Salizhan also performed today’s routine inspection of the SM’s SOZh life support system, while the CDR prepared the regular IMS export/import “delta” file for updating the IMS databases.

Leroy completed the regular once-a-week maintenance reboot on the operational PCS (portable computer system) laptops and the restart of the OCA comm router laptop (every two weeks).

The crew conducted their daily 2.5-hr. physical exercise program on TVIS, RED exerciser, CEVIS cycle and the VELO cycle with bungee cord load trainer. [Salizhan’s daily protocol prescribes a 1.5-hr structured set on the treadmill (today: Day 2 of a new set) and one hour on VELO.]

Afterwards, Leroy transferred the daily TVIS and RED exercise data files to the MEC (medical equipment computer) for downlink, as well as the daily wristband HRM (heart rate monitor) data, which he then erased on the HRM storage medium.

The CDR set up the SM’s amateur radio equipment and at 8:53am EST supported a special ESA Ireland event by engaging in a 10-min. ham radio exchange with students at the University College Cork, College Road, Cork/Ireland. [The event culminated the second educational campaign by ESA in 2004, an educational competition for all the primary schools of one of the European ISS countries held by ESA every six months. NASA/ARISS has an agreement with ESA to provide an ARISS (amateur radio ISS) school contact as the top prize for these competition.]

At 12:55pm, the crew held their standard (once every two weeks) teleconference with the JSC Astronaut Office (Kent Rominger), via S-band S/G.

The regular (nominally weekly) teleconference of the crew with the ISS Flight Director at MCC-H was scheduled for 2:25pm.

For the next “Saturday Science” program (12/18), the SO has elected to perform SNFM (Serial Network Flow Monitor) software loading on the EXPRESS Rack 1 laptop (ELC-1). The activity is being “hard” scheduled. The MFMG/FMVM (Miscible Fluids in Microgravity/Fluid Merging Viscosity Measurement) “Honey Status Check” has been added to the task list, to begin 12/20. [There will be no “Saturday Science” options for 12/25. If there is a “Saturday Science” on 1/1/05 (New Year’s Day), available payloads would be CBOSS-FDI (Cellular Biotechnology Support Systems-Fluid Dynamics Investigation) and SNFM.]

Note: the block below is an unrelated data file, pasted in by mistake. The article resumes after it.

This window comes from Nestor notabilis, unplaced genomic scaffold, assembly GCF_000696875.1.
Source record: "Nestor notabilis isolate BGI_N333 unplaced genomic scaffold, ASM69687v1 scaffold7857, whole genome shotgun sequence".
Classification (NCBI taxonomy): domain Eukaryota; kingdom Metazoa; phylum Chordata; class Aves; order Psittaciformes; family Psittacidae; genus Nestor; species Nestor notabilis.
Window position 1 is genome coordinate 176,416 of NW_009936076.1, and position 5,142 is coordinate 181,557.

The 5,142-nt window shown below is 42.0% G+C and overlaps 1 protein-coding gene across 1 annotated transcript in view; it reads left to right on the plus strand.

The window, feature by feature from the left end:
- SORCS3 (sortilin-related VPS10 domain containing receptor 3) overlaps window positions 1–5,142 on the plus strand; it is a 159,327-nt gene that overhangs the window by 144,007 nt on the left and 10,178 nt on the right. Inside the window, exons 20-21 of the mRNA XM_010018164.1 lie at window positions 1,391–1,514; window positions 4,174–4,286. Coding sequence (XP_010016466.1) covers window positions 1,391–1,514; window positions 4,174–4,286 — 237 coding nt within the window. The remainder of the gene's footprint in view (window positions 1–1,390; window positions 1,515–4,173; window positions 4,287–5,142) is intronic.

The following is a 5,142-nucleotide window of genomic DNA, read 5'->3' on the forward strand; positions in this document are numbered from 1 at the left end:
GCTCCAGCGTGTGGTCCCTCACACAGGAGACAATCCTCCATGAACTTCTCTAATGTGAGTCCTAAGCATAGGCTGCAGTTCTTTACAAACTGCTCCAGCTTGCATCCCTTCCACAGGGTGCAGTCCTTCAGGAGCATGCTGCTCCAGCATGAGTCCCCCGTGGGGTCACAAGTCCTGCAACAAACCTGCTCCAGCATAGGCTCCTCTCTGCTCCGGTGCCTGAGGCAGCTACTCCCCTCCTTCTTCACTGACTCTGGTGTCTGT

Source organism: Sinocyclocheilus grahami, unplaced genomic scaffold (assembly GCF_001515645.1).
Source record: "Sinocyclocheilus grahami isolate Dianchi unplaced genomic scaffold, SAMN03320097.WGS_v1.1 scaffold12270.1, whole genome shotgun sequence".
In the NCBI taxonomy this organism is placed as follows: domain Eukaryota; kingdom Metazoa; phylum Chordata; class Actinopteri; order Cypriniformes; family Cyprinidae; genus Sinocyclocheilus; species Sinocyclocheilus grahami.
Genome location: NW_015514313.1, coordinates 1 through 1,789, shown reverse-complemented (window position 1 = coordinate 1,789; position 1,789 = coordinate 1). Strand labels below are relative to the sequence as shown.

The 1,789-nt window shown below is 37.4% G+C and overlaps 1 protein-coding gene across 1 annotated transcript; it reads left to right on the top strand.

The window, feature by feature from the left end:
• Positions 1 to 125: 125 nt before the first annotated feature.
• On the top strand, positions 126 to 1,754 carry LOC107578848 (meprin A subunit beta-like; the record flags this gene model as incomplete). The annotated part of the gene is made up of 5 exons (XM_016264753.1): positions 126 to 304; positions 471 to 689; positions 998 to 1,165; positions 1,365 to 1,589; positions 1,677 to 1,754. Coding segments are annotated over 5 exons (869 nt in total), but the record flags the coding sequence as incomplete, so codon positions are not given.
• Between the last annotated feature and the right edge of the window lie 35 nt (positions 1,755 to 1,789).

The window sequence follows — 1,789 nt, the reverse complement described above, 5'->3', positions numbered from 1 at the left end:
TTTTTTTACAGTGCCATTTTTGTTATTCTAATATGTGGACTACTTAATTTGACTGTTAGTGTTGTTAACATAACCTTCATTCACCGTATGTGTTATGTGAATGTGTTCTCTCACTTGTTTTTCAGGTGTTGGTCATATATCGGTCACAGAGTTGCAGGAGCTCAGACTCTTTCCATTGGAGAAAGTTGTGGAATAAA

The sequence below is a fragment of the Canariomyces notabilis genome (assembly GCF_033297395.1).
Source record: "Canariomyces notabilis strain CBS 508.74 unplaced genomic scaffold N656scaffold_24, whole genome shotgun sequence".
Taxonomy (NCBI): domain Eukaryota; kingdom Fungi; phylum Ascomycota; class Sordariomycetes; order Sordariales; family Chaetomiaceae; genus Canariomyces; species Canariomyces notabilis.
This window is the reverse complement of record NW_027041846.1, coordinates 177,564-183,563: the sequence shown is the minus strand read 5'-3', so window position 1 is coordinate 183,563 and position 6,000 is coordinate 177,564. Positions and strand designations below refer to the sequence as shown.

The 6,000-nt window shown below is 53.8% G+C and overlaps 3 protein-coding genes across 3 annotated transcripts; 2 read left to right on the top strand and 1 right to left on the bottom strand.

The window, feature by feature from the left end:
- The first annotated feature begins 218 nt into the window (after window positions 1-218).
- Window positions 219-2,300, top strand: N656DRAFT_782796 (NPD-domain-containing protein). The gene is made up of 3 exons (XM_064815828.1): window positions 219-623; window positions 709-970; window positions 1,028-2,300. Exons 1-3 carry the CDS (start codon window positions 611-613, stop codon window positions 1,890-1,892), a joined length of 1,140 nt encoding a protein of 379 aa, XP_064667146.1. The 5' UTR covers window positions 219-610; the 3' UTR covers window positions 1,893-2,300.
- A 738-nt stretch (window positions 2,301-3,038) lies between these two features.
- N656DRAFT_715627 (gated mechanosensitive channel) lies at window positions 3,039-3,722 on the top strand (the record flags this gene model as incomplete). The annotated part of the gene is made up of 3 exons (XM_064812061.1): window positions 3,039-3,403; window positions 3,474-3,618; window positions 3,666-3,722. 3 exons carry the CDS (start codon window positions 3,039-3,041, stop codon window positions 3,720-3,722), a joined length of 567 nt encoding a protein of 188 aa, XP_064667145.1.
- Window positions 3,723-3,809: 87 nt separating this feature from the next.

Overnight, TsUP/Moscow conducted the standard vacuum purging of the Progress 15P fuel (ZUG) and oxidizer (ZUO) lines, to vent prop residuals in the plumbing between Progress and SM into space. [Fuel purge (unsymmetrical dimethyl hydrazine, UDMH) began at 10:45pm EST on Daily Orbit 2 (DO2), oxidizer purge (nitrogen tetroxide, N2O4) at 12:20am on DO3, for about 7 minutes each.]

The current limiting water source on board is potable water. Last night the crew reported that both Rodnik water storage tanks appear to be empty, but it is possible water may still remain in one of the tanks. Engineers estimate that approximately 165 liters are available which means there is enough water to last through the end of January. The crew will conduct a water inventory in coming days to identify all on-board water sources [Processing either the Lab condensate water or a Russian water container with 20 liters of technical water through the SRVK Condensate Water Processor could gain an additional 10 days of potable water. In the upcoming days, TsUP/Moscow will work on a method to measure and recover water from the Rodnik tanks. U.S. engineers are working with their Russian counterparts to determine the exact amounts and availability of the on-board water.]

Previous Reports

ISS On-orbit Status [HQ]
ISS Status [JSC]
Shuttle Processing [KSC]